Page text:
A: I can’t talk about other films in general but from my past films, it is different in the sense it has more commercial values. Music is pleasant, Editing is neat and clear. There is big action sequences. It is a minimum guarantee movie.

Q: Is it faction film?

A: No, the factionism is just one aspect but we didn’t touch it much. My character is silent but violent. He has reason for that. It is more of a romantic drama and sentiment film.

Q: How is the response for the music?

A: Music has already been a big hit. I am happy. Devisri Prasad is young and energetic guy and he has given peppy numbers. Actually I knew him from the days of Satruvu. He used to came with his father Satyamoorthy and knew his talents.

Q: Nayantara and you are working together again after Lakshmi!

A: It is good to be paired with her. She is hardworking and glamorous girl. Glamour is required for her role and she does good job.

Q: Heard that child sentiment is crucial to the film?

A: Yes, it is the first time that I am doing. The chemistry between the kid and me was fantastic. It would be major highlight. A charming and cut kid named Atulith played that role.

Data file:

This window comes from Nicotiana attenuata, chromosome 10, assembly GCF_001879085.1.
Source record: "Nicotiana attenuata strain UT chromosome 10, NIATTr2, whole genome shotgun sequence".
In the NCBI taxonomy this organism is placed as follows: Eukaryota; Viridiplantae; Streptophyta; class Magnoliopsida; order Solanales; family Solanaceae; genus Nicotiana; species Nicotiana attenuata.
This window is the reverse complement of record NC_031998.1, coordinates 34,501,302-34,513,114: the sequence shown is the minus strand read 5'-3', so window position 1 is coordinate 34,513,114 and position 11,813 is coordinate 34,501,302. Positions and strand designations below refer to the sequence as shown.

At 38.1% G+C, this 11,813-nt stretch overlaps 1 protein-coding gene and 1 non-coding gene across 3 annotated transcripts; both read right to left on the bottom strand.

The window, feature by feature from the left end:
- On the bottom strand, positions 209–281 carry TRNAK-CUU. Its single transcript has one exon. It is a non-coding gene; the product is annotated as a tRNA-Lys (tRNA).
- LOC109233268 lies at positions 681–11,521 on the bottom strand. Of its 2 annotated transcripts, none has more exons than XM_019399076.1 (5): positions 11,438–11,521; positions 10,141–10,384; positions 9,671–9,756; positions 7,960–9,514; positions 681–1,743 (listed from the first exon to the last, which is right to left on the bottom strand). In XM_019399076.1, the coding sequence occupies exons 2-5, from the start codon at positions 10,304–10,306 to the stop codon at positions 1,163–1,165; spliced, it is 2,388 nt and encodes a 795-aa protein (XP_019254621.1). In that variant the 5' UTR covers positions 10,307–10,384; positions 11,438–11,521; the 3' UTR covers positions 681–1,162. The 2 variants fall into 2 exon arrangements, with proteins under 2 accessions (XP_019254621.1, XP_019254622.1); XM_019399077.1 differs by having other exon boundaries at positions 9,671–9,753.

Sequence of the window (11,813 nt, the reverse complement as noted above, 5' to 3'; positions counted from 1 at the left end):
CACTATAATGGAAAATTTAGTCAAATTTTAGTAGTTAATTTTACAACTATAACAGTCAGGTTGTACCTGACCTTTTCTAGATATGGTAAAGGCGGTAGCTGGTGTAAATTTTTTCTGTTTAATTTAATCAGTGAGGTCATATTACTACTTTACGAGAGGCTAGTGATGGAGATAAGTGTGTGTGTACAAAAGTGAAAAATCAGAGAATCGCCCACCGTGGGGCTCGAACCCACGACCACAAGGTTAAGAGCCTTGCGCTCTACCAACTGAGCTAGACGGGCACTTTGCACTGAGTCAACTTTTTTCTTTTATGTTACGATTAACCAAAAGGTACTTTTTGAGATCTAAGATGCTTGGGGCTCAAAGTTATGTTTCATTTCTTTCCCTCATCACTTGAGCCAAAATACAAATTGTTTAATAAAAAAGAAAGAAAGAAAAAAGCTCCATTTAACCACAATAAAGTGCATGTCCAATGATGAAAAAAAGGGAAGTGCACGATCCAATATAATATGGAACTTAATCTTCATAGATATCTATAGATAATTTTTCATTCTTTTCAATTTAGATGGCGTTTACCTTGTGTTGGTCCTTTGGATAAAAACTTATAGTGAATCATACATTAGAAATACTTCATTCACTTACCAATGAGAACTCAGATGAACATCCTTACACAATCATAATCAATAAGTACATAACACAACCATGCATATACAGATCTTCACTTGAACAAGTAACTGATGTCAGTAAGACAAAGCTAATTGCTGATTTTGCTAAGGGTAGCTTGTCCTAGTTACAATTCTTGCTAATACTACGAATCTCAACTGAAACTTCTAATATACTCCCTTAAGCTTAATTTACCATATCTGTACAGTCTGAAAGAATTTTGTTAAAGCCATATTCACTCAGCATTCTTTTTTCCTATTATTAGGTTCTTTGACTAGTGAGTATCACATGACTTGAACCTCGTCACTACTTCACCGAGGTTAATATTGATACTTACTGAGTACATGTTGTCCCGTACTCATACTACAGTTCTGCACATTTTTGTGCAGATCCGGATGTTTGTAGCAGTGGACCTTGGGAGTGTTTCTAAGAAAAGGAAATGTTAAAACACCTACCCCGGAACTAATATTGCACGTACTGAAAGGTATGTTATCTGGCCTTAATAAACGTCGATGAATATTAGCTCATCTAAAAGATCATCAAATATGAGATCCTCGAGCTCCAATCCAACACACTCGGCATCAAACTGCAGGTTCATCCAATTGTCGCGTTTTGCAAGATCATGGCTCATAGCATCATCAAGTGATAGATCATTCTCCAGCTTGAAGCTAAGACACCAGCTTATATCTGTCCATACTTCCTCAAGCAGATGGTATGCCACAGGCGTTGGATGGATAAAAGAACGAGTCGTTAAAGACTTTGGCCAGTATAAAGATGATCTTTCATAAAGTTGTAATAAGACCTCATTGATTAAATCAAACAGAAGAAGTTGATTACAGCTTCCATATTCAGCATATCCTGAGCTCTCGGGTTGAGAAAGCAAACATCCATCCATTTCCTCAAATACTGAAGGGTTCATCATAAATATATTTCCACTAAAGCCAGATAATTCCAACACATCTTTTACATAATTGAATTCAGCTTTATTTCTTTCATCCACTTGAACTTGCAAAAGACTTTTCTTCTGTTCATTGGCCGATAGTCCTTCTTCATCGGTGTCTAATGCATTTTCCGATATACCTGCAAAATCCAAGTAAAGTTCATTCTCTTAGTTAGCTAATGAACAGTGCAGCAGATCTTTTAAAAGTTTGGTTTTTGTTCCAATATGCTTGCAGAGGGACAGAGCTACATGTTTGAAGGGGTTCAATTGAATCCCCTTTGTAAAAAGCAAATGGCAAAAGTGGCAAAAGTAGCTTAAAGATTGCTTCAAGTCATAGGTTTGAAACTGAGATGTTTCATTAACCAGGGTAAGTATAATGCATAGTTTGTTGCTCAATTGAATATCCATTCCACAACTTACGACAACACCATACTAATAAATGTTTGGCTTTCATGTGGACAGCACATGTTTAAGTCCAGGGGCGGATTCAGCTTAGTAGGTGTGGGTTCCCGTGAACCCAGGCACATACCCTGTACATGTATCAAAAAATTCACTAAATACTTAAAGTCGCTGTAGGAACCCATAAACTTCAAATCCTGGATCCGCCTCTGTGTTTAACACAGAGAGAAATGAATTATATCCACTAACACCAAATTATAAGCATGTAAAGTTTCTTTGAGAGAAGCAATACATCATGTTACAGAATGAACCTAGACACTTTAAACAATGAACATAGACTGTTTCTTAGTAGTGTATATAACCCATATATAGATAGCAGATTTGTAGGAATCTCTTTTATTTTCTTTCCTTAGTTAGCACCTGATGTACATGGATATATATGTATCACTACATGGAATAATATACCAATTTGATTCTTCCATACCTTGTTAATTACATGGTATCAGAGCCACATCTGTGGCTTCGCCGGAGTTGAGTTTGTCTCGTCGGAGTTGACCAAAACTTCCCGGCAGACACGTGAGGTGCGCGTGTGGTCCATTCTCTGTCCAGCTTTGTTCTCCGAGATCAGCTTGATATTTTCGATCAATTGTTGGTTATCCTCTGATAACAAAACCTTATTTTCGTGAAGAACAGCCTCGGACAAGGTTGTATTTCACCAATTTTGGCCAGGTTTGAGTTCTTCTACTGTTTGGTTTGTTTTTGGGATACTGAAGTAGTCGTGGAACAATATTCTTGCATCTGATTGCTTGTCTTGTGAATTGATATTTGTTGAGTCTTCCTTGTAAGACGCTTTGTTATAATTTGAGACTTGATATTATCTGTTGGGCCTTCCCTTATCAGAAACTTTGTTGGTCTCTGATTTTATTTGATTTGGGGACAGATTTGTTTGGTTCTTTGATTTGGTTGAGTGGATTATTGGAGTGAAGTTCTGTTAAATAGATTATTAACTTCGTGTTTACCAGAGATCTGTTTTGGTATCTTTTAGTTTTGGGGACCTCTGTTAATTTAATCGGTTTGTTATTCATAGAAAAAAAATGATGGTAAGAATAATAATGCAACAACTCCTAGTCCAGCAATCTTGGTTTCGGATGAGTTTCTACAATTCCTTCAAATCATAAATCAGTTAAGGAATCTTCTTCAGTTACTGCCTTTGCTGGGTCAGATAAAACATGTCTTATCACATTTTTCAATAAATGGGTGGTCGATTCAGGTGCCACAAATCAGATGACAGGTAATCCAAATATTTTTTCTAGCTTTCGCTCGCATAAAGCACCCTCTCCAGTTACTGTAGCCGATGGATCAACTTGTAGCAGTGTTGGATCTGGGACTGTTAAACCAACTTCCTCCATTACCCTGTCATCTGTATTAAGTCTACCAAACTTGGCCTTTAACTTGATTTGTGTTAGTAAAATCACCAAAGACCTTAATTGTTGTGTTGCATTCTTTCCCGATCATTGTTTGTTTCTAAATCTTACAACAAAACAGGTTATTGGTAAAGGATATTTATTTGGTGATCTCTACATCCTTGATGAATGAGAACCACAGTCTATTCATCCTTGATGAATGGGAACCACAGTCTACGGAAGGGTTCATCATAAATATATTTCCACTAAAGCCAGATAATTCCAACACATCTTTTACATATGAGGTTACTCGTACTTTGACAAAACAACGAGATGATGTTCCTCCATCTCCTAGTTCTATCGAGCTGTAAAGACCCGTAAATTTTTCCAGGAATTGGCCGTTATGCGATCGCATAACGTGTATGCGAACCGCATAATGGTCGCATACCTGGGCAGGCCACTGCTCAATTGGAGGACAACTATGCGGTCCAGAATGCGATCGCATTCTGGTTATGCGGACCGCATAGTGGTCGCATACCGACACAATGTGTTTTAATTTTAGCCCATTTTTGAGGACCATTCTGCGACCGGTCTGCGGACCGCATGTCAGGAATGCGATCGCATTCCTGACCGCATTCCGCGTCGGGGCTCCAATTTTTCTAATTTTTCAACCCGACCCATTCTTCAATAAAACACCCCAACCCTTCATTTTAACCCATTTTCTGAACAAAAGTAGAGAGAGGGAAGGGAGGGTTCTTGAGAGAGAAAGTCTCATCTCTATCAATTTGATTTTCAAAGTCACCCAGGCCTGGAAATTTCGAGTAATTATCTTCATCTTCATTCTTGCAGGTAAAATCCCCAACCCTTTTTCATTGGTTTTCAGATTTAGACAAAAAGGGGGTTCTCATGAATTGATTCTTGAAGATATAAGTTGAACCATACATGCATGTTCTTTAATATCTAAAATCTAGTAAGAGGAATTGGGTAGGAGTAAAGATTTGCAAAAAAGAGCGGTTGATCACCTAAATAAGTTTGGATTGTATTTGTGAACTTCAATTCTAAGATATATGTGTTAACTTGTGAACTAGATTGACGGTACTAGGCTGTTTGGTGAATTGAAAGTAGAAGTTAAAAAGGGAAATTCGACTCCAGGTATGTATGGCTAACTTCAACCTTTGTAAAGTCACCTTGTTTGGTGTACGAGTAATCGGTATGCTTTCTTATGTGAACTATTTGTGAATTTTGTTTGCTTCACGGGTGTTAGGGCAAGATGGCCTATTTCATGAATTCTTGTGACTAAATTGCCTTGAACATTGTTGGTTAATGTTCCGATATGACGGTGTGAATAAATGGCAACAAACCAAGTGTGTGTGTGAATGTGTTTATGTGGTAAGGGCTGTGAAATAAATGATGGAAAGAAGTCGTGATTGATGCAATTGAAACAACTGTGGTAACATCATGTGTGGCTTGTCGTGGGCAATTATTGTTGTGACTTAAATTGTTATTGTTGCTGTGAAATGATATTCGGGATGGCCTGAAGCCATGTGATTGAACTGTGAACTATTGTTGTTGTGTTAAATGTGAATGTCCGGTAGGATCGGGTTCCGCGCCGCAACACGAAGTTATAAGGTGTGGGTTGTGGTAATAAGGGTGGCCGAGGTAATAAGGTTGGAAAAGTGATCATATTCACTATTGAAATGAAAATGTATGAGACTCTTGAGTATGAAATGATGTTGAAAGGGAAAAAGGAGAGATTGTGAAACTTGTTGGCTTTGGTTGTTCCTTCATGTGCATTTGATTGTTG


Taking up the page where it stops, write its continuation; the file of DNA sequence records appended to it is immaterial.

Q: How do you rate Boyapati as director?

A: He is good director. I knew him since he worked for my films like Pavithra Bandham. We didn’t have any communication gap. He shoots commercial angles well.

Q: Another hero (Rana) is coming from your family. How do you feel?

A: It is too early to talk about. Let him come. He just informed recently and it was all of a sudden. But I am happy that Rana is trying to continue our legacy.

Q: Will you be doing multi-starrer movies?

A: If a technician has guts and daring attitude to make a film with superb characters, I would die for working with in multi-starrer movies. I have already declared my willingness but no one is coming forward. I would like to do more variety too.

Q: Forthcoming movies?

A: I haven’t yet decided. Discussions are going on.

Holidays with family. Nothing about my next film has been finalized yet.